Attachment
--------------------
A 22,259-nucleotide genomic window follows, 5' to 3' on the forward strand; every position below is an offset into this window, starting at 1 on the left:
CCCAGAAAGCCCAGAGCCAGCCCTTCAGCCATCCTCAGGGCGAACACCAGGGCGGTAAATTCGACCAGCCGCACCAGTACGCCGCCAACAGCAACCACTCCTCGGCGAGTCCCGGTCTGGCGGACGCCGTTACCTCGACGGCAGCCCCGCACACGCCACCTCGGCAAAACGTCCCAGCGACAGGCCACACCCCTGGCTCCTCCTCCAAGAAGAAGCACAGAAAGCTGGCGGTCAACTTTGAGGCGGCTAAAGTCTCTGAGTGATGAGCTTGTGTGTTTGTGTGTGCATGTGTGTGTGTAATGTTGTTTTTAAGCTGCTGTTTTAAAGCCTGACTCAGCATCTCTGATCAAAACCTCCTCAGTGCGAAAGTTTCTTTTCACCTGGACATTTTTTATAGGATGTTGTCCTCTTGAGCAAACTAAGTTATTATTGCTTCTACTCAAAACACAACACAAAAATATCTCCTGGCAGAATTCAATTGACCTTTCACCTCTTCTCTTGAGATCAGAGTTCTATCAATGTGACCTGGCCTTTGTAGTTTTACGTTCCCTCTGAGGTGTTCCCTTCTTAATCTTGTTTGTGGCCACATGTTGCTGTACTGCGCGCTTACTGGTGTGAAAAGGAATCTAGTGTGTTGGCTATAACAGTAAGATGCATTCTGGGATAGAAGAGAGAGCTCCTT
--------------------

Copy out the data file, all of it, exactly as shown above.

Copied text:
A 22,259-nucleotide genomic window follows, 5' to 3' on the forward strand; every position below is an offset into this window, starting at 1 on the left:
CCCAGAAAGCCCAGAGCCAGCCCTTCAGCCATCCTCAGGGCGAACACCAGGGCGGTAAATTCGACCAGCCGCACCAGTACGCCGCCAACAGCAACCACTCCTCGGCGAGTCCCGGTCTGGCGGACGCCGTTACCTCGACGGCAGCCCCGCACACGCCACCTCGGCAAAACGTCCCAGCGACAGGCCACACCCCTGGCTCCTCCTCCAAGAAGAAGCACAGAAAGCTGGCGGTCAACTTTGAGGCGGCTAAAGTCTCTGAGTGATGAGCTTGTGTGTTTGTGTGTGCATGTGTGTGTGTAATGTTGTTTTTAAGCTGCTGTTTTAAAGCCTGACTCAGCATCTCTGATCAAAACCTCCTCAGTGCGAAAGTTTCTTTTCACCTGGACATTTTTTATAGGATGTTGTCCTCTTGAGCAAACTAAGTTATTATTGCTTCTACTCAAAACACAACACAAAAATATCTCCTGGCAGAATTCAATTGACCTTTCACCTCTTCTCTTGAGATCAGAGTTCTATCAATGTGACCTGGCCTTTGTAGTTTTACGTTCCCTCTGAGGTGTTCCCTTCTTAATCTTGTTTGTGGCCACATGTTGCTGTACTGCGCGCTTACTGGTGTGAAAAGGAATCTAGTGTGTTGGCTATAACAGTAAGATGCATTCTGGGATAGAAGAGAGAGCTCCTT